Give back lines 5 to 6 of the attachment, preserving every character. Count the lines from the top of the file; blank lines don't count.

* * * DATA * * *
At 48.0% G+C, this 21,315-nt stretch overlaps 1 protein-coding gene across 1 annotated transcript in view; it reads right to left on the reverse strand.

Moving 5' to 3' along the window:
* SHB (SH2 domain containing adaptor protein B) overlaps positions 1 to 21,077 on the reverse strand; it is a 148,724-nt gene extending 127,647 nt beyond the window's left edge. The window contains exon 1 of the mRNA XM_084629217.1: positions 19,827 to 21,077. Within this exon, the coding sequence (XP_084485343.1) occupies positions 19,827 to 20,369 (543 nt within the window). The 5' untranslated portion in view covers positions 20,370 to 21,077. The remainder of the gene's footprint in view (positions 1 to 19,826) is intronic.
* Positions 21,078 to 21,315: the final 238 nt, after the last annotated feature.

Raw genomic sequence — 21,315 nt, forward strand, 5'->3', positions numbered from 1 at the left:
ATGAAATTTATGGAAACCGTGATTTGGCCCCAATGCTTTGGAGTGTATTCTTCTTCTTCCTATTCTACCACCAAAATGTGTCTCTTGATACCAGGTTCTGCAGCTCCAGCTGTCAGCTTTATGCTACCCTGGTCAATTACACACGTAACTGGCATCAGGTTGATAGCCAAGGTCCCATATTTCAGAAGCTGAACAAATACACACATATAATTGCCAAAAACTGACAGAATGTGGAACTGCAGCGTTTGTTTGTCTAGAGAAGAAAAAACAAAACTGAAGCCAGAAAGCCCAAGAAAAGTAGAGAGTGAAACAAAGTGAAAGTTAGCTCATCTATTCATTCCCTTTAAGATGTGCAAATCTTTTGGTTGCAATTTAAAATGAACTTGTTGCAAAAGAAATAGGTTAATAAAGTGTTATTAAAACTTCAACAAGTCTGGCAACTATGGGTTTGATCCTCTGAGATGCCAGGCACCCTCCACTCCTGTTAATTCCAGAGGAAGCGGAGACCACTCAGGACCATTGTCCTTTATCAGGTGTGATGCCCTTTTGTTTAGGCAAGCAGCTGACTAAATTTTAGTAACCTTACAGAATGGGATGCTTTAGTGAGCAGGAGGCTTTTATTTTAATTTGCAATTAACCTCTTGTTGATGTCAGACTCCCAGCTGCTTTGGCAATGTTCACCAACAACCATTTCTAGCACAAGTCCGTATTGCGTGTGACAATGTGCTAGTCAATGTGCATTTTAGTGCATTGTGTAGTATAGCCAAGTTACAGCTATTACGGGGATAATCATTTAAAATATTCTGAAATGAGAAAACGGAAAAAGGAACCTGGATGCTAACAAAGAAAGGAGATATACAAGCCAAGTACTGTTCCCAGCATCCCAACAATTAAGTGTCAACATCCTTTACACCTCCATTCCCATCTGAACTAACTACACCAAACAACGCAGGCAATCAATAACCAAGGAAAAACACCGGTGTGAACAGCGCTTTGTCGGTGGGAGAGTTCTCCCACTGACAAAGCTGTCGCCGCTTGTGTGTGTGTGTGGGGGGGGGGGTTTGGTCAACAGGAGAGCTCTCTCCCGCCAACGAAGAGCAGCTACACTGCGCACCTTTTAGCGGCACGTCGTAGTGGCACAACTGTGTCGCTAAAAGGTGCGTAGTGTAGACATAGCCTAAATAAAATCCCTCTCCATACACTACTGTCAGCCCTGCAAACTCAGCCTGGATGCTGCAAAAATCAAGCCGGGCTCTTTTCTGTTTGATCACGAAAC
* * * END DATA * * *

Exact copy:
Raw genomic sequence — 21,315 nt, forward strand, 5'->3', positions numbered from 1 at the left:
ATGAAATTTATGGAAACCGTGATTTGGCCCCAATGCTTTGGAGTGTATTCTTCTTCTTCCTATTCTACCACCAAAATGTGTCTCTTGATACCAGGTTCTGCAGCTCCAGCTGTCAGCTTTATGCTACCCTGGTCAATTACACACGTAACTGGCATCAGGTTGATAGCCAAGGTCCCATATTTCAGAAGCTGAACAAATACACACATATAATTGCCAAAAACTGACAGAATGTGGAACTGCAGCGTTTGTTTGTCTAGAGAAGAAAAAACAAAACTGAAGCCAGAAAGCCCAAGAAAAGTAGAGAGTGAAACAAAGTGAAAGTTAGCTCATCTATTCATTCCCTTTAAGATGTGCAAATCTTTTGGTTGCAATTTAAAATGAACTTGTTGCAAAAGAAATAGGTTAATAAAGTGTTATTAAAACTTCAACAAGTCTGGCAACTATGGGTTTGATCCTCTGAGATGCCAGGCACCCTCCACTCCTGTTAATTCCAGAGGAAGCGGAGACCACTCAGGACCATTGTCCTTTATCAGGTGTGATGCCCTTTTGTTTAGGCAAGCAGCTGACTAAATTTTAGTAACCTTACAGAATGGGATGCTTTAGTGAGCAGGAGGCTTTTATTTTAATTTGCAATTAACCTCTTGTTGATGTCAGACTCCCAGCTGCTTTGGCAATGTTCACCAACAACCATTTCTAGCACAAGTCCGTATTGCGTGTGACAATGTGCTAGTCAATGTGCATTTTAGTGCATTGTGTAGTATAGCCAAGTTACAGCTATTACGGGGATAATCATTTAAAATATTCTGAAATGAGAAAACGGAAAAAGGAACCTGGATGCTAACAAAGAAAGGAGATATACAAGCCAAGTACTGTTCCCAGCATCCCAACAATTAAGTGTCAACATCCTTTACACCTCCATTCCCATCTGAACTAACTACACCAAACAACGCAGGCAATCAATAACCAAGGAAAAACACCGGTGTGAACAGCGCTTTGTCGGTGGGAGAGTTCTCCCACTGACAAAGCTGTCGCCGCTTGTGTGTGTGTGTGGGGGGGGGGGTTTGGTCAACAGGAGAGCTCTCTCCCGCCAACGAAGAGCAGCTACACTGCGCACCTTTTAGCGGCACGTCGTAGTGGCACAACTGTGTCGCTAAAAGGTGCGTAGTGTAGACATAGCCTAAATAAAATCCCTCTCCATACACTACTGTCAGCCCTGCAAACTCAGCCTGGATGCTGCAAAAATCAAGCCGGGCTCTTTTCTGTTTGATCACGAAAC